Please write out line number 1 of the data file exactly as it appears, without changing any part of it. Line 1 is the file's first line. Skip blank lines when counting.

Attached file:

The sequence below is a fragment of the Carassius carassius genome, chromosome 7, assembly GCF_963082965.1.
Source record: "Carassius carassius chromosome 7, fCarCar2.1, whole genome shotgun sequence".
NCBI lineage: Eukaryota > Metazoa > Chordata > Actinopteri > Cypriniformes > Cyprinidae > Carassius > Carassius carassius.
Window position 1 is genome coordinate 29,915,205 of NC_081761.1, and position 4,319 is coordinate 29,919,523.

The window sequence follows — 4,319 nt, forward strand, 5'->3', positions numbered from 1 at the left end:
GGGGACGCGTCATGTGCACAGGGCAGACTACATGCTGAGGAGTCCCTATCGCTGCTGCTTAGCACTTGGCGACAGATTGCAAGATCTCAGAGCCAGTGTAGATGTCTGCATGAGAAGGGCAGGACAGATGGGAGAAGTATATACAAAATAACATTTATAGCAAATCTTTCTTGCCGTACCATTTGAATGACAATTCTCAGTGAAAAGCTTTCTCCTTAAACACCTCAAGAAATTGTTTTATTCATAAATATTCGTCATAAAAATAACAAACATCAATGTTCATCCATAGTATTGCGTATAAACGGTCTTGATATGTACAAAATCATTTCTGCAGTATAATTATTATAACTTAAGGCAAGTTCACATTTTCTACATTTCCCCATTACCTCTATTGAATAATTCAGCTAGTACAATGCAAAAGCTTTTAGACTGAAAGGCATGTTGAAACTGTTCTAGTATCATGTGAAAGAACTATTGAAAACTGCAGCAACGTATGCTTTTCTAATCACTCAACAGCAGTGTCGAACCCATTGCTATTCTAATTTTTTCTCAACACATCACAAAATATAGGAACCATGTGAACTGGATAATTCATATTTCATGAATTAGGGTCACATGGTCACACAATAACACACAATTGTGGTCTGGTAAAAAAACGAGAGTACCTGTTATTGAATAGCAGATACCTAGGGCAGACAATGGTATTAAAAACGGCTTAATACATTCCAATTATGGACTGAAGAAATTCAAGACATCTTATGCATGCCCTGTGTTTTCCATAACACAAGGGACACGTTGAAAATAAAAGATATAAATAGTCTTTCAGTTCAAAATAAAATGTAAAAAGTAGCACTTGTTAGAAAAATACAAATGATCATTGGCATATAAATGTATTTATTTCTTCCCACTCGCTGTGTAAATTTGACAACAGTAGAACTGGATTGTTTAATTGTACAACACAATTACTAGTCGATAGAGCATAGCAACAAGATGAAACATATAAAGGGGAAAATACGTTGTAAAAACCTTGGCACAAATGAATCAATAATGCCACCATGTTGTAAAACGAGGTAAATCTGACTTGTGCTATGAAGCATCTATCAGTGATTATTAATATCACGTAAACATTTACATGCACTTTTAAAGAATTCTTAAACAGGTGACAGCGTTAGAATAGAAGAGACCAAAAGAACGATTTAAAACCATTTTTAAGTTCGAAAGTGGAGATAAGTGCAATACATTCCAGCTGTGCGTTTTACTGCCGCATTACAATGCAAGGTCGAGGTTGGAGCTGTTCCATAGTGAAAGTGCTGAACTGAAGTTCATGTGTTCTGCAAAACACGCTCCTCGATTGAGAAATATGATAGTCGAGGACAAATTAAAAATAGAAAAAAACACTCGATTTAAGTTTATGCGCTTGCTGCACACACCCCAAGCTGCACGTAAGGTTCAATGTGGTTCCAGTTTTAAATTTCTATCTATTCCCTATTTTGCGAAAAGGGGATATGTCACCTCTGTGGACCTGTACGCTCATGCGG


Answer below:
The sequence below is a fragment of the Carassius carassius genome, chromosome 7, assembly GCF_963082965.1.